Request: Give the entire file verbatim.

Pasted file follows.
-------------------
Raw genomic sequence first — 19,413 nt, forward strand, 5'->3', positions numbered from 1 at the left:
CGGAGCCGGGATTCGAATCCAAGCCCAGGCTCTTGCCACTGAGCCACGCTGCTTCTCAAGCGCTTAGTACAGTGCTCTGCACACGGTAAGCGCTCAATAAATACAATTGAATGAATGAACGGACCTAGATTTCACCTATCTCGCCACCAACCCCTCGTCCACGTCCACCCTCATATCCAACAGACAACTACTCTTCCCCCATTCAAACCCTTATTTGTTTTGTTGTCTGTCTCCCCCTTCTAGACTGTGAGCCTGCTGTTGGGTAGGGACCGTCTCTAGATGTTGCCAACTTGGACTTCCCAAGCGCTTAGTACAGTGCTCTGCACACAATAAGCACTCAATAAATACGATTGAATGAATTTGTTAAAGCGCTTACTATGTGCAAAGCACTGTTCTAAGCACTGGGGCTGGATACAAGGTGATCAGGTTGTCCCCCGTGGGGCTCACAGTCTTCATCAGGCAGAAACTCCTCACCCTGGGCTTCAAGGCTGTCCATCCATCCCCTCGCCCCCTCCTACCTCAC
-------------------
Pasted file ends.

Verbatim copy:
Raw genomic sequence first — 19,413 nt, forward strand, 5'->3', positions numbered from 1 at the left:
CGGAGCCGGGATTCGAATCCAAGCCCAGGCTCTTGCCACTGAGCCACGCTGCTTCTCAAGCGCTTAGTACAGTGCTCTGCACACGGTAAGCGCTCAATAAATACAATTGAATGAATGAACGGACCTAGATTTCACCTATCTCGCCACCAACCCCTCGTCCACGTCCACCCTCATATCCAACAGACAACTACTCTTCCCCCATTCAAACCCTTATTTGTTTTGTTGTCTGTCTCCCCCTTCTAGACTGTGAGCCTGCTGTTGGGTAGGGACCGTCTCTAGATGTTGCCAACTTGGACTTCCCAAGCGCTTAGTACAGTGCTCTGCACACAATAAGCACTCAATAAATACGATTGAATGAATTTGTTAAAGCGCTTACTATGTGCAAAGCACTGTTCTAAGCACTGGGGCTGGATACAAGGTGATCAGGTTGTCCCCCGTGGGGCTCACAGTCTTCATCAGGCAGAAACTCCTCACCCTGGGCTTCAAGGCTGTCCATCCATCCCCTCGCCCCCTCCTACCTCAC